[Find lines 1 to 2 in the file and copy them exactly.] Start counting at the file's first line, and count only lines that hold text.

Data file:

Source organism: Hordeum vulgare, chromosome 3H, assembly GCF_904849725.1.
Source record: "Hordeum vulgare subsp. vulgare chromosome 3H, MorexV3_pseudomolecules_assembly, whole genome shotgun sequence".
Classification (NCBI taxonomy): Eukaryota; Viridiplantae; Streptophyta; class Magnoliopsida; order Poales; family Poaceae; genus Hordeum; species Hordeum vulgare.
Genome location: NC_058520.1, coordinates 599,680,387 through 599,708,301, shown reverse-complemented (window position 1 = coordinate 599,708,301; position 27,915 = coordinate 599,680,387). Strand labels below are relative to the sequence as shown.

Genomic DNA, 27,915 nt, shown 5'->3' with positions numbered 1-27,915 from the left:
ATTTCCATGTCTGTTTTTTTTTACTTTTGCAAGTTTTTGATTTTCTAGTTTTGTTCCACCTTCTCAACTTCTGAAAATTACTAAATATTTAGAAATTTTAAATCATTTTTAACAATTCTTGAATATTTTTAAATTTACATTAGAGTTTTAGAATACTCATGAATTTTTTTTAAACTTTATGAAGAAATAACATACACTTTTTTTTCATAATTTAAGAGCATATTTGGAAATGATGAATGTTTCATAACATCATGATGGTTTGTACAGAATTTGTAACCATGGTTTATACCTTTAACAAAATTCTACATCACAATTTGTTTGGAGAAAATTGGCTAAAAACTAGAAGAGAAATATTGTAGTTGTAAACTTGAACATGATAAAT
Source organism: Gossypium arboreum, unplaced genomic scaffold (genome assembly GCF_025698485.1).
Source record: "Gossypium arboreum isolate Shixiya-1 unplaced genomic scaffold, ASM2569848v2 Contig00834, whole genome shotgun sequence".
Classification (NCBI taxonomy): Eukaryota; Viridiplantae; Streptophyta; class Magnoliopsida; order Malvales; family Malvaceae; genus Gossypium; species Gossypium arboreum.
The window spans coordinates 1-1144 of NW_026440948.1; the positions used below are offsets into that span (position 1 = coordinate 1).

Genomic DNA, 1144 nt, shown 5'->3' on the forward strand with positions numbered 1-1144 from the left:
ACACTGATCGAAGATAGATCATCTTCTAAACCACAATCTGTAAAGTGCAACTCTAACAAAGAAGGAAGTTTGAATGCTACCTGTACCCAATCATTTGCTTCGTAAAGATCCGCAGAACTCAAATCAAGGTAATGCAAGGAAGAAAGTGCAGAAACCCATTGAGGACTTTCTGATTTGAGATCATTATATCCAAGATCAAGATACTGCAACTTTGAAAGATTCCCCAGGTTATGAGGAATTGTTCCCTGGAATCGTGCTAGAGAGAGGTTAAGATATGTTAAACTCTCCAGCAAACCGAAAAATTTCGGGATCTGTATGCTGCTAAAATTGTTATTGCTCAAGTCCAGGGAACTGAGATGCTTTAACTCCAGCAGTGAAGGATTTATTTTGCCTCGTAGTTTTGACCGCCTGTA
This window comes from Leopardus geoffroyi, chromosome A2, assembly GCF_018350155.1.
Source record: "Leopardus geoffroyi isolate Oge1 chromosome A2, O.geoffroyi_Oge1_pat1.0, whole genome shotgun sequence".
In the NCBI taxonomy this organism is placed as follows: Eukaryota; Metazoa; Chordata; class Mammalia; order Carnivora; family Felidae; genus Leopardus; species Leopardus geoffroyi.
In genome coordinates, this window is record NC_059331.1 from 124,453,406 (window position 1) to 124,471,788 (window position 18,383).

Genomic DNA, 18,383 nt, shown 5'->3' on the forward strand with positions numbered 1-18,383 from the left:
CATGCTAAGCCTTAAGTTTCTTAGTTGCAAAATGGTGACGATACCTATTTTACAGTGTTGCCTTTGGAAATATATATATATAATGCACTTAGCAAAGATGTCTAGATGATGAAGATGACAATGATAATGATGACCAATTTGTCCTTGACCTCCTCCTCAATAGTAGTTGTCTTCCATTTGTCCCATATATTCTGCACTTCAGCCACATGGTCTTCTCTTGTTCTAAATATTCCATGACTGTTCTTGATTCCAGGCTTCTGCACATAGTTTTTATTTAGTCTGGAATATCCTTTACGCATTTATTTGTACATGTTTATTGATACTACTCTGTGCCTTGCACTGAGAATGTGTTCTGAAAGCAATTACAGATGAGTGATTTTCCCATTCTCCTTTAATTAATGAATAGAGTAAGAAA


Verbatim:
Source organism: Hordeum vulgare, chromosome 3H, assembly GCF_904849725.1.
Source record: "Hordeum vulgare subsp. vulgare chromosome 3H, MorexV3_pseudomolecules_assembly, whole genome shotgun sequence".